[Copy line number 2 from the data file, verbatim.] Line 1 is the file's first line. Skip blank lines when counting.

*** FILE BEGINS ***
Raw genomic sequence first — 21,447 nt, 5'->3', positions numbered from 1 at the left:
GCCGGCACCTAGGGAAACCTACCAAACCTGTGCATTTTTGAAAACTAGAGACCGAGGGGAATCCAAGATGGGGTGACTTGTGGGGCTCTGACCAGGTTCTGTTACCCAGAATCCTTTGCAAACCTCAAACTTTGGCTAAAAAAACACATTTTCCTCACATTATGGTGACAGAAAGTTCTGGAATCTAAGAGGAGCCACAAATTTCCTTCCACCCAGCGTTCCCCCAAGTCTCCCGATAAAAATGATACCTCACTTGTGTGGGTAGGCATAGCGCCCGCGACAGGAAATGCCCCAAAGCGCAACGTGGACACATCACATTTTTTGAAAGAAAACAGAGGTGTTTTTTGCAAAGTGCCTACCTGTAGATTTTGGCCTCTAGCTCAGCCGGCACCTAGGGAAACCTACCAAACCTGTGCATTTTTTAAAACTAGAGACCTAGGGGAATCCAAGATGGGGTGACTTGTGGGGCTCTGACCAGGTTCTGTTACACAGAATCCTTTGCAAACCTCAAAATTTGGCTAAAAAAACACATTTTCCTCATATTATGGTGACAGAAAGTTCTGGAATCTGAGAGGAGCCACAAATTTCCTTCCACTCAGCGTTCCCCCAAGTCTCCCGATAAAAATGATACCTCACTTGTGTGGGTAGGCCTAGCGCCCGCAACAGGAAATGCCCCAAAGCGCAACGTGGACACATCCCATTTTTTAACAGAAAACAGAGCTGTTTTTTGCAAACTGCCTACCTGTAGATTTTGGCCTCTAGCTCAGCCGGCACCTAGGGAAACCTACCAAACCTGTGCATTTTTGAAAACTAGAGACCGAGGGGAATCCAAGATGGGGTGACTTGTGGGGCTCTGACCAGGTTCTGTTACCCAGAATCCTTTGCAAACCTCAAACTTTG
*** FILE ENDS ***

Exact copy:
GCCGGCACCTAGGGAAACCTACCAAACCTGTGCATTTTTGAAAACTAGAGACCGAGGGGAATCCAAGATGGGGTGACTTGTGGGGCTCTGACCAGGTTCTGTTACCCAGAATCCTTTGCAAACCTCAAACTTTGGCTAAAAAAACACATTTTCCTCACATTATGGTGACAGAAAGTTCTGGAATCTAAGAGGAGCCACAAATTTCCTTCCACCCAGCGTTCCCCCAAGTCTCCCGATAAAAATGATACCTCACTTGTGTGGGTAGGCATAGCGCCCGCGACAGGAAATGCCCCAAAGCGCAACGTGGACACATCACATTTTTTGAAAGAAAACAGAGGTGTTTTTTGCAAAGTGCCTACCTGTAGATTTTGGCCTCTAGCTCAGCCGGCACCTAGGGAAACCTACCAAACCTGTGCATTTTTTAAAACTAGAGACCTAGGGGAATCCAAGATGGGGTGACTTGTGGGGCTCTGACCAGGTTCTGTTACACAGAATCCTTTGCAAACCTCAAAATTTGGCTAAAAAAACACATTTTCCTCATATTATGGTGACAGAAAGTTCTGGAATCTGAGAGGAGCCACAAATTTCCTTCCACTCAGCGTTCCCCCAAGTCTCCCGATAAAAATGATACCTCACTTGTGTGGGTAGGCCTAGCGCCCGCAACAGGAAATGCCCCAAAGCGCAACGTGGACACATCCCATTTTTTAACAGAAAACAGAGCTGTTTTTTGCAAACTGCCTACCTGTAGATTTTGGCCTCTAGCTCAGCCGGCACCTAGGGAAACCTACCAAACCTGTGCATTTTTGAAAACTAGAGACCGAGGGGAATCCAAGATGGGGTGACTTGTGGGGCTCTGACCAGGTTCTGTTACCCAGAATCCTTTGCAAACCTCAAACTTTG